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Highland League chairman says Covid testing is viable for Scottish Cup but not league fixtures

By Will Clark

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Chairman Donald Matheson says Nairn County would be prepared to pay for testing to play in the Scottish Cup, but questions if it is sustainable to be introduced to the Highland League.

Nairn County and Buckie Thistle are two of seven Highland League clubs still in the Scottish Cup. Picture: Daniel Forsyth..
Nairn County and Buckie Thistle are two of seven Highland League clubs still in the Scottish Cup. Picture: Daniel Forsyth..

Questions remain on how the Highland League can restart after the campaign remains suspended until at least March.

The Scottish Football Association (SFA) will be holding a review into restarting competitions at League One level and below on Monday, March 1.

But there are concerns that for lower leagues to restart, Highland League clubs could have to pay for £1100 to £1200 per training session and game for PCR testing to ensure players are free of Covid-19.

Buckie Thistle and Keith are among seven north sides still in the Scottish Cup.

Along with Huntly, Formartine United, Nairn County and Brora Rangers they have second round ties lying in wait, while Fraserburgh are already through to the third round where they await the winners of Nairn's clash against Montrose.

Nairn chair Matheson says his club could afford testing costs if forced to pay for them to allow them to compete in the Scottish Cup.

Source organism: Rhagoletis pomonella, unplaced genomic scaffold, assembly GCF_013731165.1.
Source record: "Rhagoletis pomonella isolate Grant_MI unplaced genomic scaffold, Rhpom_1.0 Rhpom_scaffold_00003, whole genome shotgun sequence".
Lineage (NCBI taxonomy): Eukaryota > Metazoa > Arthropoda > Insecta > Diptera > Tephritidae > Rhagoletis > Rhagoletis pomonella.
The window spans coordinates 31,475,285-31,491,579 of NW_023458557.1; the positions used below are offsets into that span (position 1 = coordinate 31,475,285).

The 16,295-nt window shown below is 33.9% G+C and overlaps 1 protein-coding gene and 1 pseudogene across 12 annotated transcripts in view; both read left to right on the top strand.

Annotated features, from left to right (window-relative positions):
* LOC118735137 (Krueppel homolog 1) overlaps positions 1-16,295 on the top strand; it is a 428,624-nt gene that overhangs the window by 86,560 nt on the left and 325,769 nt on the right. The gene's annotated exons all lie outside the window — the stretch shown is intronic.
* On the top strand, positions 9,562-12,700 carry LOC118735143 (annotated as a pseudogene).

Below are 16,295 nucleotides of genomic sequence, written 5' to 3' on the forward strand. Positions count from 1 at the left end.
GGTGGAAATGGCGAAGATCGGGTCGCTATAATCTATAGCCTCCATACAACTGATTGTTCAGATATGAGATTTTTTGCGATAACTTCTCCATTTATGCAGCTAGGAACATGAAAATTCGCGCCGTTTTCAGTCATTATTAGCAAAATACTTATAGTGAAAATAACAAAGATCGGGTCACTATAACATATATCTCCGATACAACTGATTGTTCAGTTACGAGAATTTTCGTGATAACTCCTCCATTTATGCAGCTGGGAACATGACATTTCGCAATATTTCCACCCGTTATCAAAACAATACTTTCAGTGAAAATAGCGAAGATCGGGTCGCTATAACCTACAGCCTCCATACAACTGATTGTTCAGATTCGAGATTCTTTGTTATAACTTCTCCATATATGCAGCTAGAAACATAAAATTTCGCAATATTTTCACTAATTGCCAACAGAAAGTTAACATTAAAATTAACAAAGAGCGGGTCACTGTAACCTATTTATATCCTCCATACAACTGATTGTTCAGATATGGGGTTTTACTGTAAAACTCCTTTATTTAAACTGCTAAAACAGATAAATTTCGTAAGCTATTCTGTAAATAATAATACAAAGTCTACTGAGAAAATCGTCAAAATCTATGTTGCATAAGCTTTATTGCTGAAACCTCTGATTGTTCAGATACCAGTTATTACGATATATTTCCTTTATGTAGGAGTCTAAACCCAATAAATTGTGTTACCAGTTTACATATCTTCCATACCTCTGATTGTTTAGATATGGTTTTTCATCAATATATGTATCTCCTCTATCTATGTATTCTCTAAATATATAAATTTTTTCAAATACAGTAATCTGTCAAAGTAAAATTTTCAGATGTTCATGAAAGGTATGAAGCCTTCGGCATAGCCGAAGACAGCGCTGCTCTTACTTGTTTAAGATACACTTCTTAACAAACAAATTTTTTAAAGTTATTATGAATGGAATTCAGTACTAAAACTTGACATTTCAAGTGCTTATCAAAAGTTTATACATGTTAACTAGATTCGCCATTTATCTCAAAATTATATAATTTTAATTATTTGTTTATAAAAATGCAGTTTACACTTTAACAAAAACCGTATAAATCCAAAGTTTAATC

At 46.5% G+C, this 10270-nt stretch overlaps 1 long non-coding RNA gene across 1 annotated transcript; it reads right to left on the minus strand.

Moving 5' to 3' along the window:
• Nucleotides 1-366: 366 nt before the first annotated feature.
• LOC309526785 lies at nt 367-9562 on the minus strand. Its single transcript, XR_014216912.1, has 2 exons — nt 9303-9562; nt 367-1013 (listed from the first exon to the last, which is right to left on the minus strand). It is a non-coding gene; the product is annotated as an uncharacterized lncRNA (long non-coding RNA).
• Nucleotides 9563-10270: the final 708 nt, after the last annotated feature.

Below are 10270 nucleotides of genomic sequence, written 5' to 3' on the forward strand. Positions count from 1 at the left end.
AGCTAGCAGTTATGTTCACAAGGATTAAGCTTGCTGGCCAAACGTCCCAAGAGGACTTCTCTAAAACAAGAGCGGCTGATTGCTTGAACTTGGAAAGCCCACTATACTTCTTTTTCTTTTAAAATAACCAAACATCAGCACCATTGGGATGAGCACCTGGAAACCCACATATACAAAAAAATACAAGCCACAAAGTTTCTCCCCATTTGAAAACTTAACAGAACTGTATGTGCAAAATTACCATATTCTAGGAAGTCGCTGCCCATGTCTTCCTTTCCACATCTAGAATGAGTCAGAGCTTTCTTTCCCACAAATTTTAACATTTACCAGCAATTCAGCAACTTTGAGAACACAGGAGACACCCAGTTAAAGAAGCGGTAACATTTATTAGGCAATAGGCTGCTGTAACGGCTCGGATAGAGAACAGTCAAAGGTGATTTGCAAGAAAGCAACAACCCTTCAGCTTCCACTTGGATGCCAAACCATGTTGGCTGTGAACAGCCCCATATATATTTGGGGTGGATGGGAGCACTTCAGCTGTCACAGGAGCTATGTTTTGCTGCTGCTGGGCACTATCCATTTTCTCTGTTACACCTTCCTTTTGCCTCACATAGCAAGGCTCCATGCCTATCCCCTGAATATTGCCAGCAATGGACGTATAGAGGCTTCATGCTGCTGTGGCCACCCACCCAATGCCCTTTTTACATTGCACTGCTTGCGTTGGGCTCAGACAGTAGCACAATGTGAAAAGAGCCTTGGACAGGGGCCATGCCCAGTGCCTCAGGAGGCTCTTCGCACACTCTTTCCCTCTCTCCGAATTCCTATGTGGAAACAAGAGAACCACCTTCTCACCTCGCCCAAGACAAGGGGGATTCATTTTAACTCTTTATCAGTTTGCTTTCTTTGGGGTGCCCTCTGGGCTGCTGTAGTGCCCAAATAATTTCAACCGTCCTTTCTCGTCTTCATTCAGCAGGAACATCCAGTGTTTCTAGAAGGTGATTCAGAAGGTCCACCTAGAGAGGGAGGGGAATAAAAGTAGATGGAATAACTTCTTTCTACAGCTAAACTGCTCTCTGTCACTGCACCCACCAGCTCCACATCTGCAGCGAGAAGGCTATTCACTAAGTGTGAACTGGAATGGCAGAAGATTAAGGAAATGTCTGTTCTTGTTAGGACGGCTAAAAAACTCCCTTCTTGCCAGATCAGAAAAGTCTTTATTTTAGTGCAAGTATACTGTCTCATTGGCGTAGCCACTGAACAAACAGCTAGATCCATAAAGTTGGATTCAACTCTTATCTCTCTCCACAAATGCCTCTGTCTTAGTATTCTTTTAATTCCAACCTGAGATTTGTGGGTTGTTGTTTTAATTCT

But with 13 matches remaining in the Highland League, he thinks Nairn County and other clubs in the division would have a tough choice to make.

He said: “Testing is something bigger clubs can afford, but in the Highland League it is not economically viable.

“If push came to shove, if we got the Montrose game in the Scottish Cup on and we had to test, we would do it. We would have no objection to that to get the game played.

“But with a squad of 18 along with manager, assistant manager, coach physio, you are looking at a bill of £1100 for testing, and we might have to do it twice a week.

“Playing four weeks is at least £4500, and if you play 16 games that is £16,000 to £17,000 in testing for a half-season. That would just cripple clubs. I can’t see that being economically viable for clubs in the Highland League.”

Matheson was disappointed that the Highland League could not restart this month, but accepts the decision by the SFA to continue the suspension.

But he remains confident that the league season can be completed.

He said: “If it has to be, it has to be, but I was disappointed because I was looking forward to getting some movement towards the end of this month to get the league up and running.

“We were looking forward to getting boys back to training again. As things stand, games wouldn’t take place because everything was frozen. But there is still time, and we can still do it and get the games, but it will be a rush.

“We will wait to see to what the powers that be say.”

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